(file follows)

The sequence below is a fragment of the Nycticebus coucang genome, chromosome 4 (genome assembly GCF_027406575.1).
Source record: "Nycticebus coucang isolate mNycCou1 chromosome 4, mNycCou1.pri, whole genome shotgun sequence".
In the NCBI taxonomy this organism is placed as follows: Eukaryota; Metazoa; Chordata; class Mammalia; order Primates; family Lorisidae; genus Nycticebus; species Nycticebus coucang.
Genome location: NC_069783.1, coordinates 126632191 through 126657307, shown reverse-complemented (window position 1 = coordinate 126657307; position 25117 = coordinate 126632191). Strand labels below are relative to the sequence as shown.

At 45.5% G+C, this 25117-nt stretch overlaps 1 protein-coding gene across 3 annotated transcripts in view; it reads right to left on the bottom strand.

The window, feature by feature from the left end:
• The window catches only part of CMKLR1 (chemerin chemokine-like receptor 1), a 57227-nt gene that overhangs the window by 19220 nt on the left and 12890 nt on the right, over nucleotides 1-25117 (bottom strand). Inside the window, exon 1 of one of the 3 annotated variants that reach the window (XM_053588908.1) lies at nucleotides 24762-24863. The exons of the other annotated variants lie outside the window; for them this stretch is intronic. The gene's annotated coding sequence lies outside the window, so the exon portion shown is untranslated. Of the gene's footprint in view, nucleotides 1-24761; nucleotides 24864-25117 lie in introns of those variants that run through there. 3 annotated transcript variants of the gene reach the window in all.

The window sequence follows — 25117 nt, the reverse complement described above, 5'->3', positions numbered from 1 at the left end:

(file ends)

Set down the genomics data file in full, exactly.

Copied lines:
The sequence below is a fragment of the Nycticebus coucang genome, chromosome 4 (genome assembly GCF_027406575.1).
Source record: "Nycticebus coucang isolate mNycCou1 chromosome 4, mNycCou1.pri, whole genome shotgun sequence".
In the NCBI taxonomy this organism is placed as follows: Eukaryota; Metazoa; Chordata; class Mammalia; order Primates; family Lorisidae; genus Nycticebus; species Nycticebus coucang.
Genome location: NC_069783.1, coordinates 126632191 through 126657307, shown reverse-complemented (window position 1 = coordinate 126657307; position 25117 = coordinate 126632191). Strand labels below are relative to the sequence as shown.

At 45.5% G+C, this 25117-nt stretch overlaps 1 protein-coding gene across 3 annotated transcripts in view; it reads right to left on the bottom strand.

The window, feature by feature from the left end:
• The window catches only part of CMKLR1 (chemerin chemokine-like receptor 1), a 57227-nt gene that overhangs the window by 19220 nt on the left and 12890 nt on the right, over nucleotides 1-25117 (bottom strand). Inside the window, exon 1 of one of the 3 annotated variants that reach the window (XM_053588908.1) lies at nucleotides 24762-24863. The exons of the other annotated variants lie outside the window; for them this stretch is intronic. The gene's annotated coding sequence lies outside the window, so the exon portion shown is untranslated. Of the gene's footprint in view, nucleotides 1-24761; nucleotides 24864-25117 lie in introns of those variants that run through there. 3 annotated transcript variants of the gene reach the window in all.

The window sequence follows — 25117 nt, the reverse complement described above, 5'->3', positions numbered from 1 at the left end: